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Employer Slammed With $8 Million Verdict for Fabricating "for Cause" Termination

This report relates to 1 case(s)

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    Leyshon v. Diehl Controls, 407 Ill. App. 3d 1 (1st Dist. 2010). (0 other reports)

Author: James M. Moakley

In Leyshon v. Diehl Controls No. Amer., Inc. +407 Ill. App. 3d 1 (Ill. App. 2010), an Illinois appellate court considered whether an employer defamed a former employee when it fabricated a "for cause" termination.

Employees with written employment contracts typically must be terminated in accordance with the terms of the contract, particularly if the employment contract contains a provision indicating that termination may only be "for cause." Oftentimes, the contract will specify what types of behaviors will qualify for "cause," such as gross negligence, dereliction of duties, insubordination or violation of the law. Terminating an employee for cause may undermine the employee's ability to find another job. If an employer fabricated an employee's for cause termination, such a fabrication may be considered defamation, or a statement that tends to harm a person's reputation by lowering his or her standing in the community. If an employer does defame an employee, it may be liable for compensatory damages (to fulfill the employee's employment contract) and, worse, punitive damages (to punish the employer for severe behavior).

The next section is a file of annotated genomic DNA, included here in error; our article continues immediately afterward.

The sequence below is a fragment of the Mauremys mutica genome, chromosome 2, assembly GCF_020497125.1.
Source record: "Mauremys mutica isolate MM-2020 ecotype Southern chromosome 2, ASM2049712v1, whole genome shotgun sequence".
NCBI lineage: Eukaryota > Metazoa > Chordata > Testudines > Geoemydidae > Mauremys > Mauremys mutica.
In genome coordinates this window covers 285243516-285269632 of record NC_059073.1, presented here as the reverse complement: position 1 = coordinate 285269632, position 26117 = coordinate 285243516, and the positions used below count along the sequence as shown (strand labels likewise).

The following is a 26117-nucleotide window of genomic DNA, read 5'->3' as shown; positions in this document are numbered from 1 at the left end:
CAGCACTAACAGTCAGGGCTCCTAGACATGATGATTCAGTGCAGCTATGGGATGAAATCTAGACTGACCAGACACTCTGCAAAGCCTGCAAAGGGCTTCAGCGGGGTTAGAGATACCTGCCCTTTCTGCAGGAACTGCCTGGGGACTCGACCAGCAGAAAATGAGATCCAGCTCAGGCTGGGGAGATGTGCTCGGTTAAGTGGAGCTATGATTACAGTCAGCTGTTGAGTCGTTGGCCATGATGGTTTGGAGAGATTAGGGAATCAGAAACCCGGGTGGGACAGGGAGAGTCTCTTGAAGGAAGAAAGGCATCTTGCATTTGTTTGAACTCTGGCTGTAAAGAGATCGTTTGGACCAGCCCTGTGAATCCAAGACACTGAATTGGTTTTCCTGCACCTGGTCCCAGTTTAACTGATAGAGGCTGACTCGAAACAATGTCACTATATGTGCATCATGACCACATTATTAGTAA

In this case, the First District Appellate Court of Illinois held that the employer defamed the employee and was liable for both compensatory and punitive damages given that it falsely labeled the employee's termination as being "for cause." The court found that the fabricated "for cause" termination damaged the plaintiff's business reputation so severely that he was unable to find a job for a significant period of time.